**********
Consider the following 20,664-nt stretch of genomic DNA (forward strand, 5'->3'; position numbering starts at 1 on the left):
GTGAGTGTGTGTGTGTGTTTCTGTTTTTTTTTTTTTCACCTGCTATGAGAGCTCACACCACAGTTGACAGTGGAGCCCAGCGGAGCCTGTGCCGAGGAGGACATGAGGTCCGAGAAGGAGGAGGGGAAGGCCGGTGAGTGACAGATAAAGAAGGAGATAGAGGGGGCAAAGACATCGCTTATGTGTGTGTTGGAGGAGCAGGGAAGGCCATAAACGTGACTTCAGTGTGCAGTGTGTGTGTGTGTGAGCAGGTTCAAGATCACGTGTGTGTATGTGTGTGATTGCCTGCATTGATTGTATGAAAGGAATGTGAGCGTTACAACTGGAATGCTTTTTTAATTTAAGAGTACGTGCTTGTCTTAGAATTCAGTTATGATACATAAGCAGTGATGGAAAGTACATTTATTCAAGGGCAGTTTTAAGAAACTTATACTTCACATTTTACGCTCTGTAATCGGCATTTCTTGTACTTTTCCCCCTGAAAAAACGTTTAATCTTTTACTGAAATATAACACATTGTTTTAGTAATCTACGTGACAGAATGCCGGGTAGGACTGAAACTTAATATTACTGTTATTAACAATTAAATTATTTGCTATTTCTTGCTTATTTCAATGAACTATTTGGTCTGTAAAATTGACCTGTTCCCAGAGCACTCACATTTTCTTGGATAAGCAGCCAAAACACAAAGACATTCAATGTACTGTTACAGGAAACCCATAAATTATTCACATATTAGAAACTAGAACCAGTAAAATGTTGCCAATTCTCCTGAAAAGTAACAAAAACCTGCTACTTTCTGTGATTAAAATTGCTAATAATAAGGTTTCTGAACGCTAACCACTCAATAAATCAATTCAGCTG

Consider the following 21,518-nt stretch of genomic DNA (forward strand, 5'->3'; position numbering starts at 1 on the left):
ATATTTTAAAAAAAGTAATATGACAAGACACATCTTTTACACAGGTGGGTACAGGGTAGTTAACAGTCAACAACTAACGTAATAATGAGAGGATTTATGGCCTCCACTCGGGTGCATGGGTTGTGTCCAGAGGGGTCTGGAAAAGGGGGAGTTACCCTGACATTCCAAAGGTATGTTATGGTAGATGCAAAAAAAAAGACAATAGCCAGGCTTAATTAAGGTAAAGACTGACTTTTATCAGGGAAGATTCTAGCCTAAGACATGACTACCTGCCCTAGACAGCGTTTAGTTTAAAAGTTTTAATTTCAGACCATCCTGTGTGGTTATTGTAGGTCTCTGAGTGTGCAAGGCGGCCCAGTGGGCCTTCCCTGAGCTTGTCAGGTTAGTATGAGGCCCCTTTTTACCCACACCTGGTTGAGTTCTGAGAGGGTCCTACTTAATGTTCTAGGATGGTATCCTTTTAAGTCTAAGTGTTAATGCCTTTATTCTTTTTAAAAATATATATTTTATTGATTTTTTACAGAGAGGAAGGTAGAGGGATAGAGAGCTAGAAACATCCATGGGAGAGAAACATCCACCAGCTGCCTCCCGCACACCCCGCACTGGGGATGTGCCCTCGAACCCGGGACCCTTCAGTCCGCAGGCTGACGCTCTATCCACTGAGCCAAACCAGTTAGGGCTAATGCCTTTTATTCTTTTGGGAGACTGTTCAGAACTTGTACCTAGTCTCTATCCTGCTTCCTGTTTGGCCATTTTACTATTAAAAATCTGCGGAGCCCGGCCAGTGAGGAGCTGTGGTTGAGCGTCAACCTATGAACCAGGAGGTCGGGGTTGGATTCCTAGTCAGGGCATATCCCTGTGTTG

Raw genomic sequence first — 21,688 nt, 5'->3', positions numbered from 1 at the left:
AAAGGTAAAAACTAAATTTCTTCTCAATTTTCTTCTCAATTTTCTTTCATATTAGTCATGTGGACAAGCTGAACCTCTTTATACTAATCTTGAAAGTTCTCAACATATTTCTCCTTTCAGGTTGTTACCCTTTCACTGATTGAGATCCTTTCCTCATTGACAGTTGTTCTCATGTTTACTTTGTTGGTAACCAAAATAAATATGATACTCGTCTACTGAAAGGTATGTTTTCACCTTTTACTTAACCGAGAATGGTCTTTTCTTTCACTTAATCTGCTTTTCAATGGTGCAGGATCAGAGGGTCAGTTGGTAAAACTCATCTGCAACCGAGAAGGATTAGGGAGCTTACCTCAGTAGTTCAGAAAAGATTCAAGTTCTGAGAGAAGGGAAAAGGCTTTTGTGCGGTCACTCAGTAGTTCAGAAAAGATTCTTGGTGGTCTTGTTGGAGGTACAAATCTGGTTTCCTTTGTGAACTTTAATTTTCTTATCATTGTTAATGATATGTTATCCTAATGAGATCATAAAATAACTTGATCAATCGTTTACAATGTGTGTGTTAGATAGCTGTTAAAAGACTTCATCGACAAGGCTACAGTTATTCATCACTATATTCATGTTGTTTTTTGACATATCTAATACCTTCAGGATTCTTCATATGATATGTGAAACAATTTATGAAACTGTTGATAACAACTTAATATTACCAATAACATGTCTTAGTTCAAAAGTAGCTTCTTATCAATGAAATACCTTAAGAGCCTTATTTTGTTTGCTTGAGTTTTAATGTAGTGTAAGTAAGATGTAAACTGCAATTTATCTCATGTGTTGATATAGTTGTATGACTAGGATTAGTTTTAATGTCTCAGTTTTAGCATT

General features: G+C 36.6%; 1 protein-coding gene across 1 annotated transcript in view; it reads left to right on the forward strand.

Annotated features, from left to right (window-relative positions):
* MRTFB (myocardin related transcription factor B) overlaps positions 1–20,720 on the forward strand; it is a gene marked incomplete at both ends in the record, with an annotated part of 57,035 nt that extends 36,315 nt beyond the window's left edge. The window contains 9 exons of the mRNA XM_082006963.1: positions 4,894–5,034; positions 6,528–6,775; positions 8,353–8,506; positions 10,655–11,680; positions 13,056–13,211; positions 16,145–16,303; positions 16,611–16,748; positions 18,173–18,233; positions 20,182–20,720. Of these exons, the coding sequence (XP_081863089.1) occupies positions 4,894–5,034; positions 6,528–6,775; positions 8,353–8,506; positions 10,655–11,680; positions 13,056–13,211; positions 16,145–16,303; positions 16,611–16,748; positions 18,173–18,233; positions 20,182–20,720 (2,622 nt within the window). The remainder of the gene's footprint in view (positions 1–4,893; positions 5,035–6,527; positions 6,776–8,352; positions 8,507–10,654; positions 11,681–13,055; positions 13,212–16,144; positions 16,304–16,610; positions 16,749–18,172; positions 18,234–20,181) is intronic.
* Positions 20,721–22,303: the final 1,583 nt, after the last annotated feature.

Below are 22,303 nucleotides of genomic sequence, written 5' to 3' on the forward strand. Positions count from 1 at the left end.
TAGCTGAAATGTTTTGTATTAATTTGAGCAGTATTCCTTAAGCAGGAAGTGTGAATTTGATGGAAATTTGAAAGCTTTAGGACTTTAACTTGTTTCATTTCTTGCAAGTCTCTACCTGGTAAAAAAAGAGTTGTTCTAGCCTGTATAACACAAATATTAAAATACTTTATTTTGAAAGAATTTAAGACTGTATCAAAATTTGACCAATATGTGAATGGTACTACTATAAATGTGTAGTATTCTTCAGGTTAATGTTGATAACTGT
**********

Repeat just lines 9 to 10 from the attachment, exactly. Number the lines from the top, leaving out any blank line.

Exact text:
* MRTFB (myocardin related transcription factor B) overlaps positions 1–20,720 on the forward strand; it is a gene marked incomplete at both ends in the record, with an annotated part of 57,035 nt that extends 36,315 nt beyond the window's left edge. The window contains 9 exons of the mRNA XM_082006963.1: positions 4,894–5,034; positions 6,528–6,775; positions 8,353–8,506; positions 10,655–11,680; positions 13,056–13,211; positions 16,145–16,303; positions 16,611–16,748; positions 18,173–18,233; positions 20,182–20,720. Of these exons, the coding sequence (XP_081863089.1) occupies positions 4,894–5,034; positions 6,528–6,775; positions 8,353–8,506; positions 10,655–11,680; positions 13,056–13,211; positions 16,145–16,303; positions 16,611–16,748; positions 18,173–18,233; positions 20,182–20,720 (2,622 nt within the window). The remainder of the gene's footprint in view (positions 1–4,893; positions 5,035–6,527; positions 6,776–8,352; positions 8,507–10,654; positions 11,681–13,055; positions 13,212–16,144; positions 16,304–16,610; positions 16,749–18,172; positions 18,234–20,181) is intronic.
* Positions 20,721–22,303: the final 1,583 nt, after the last annotated feature.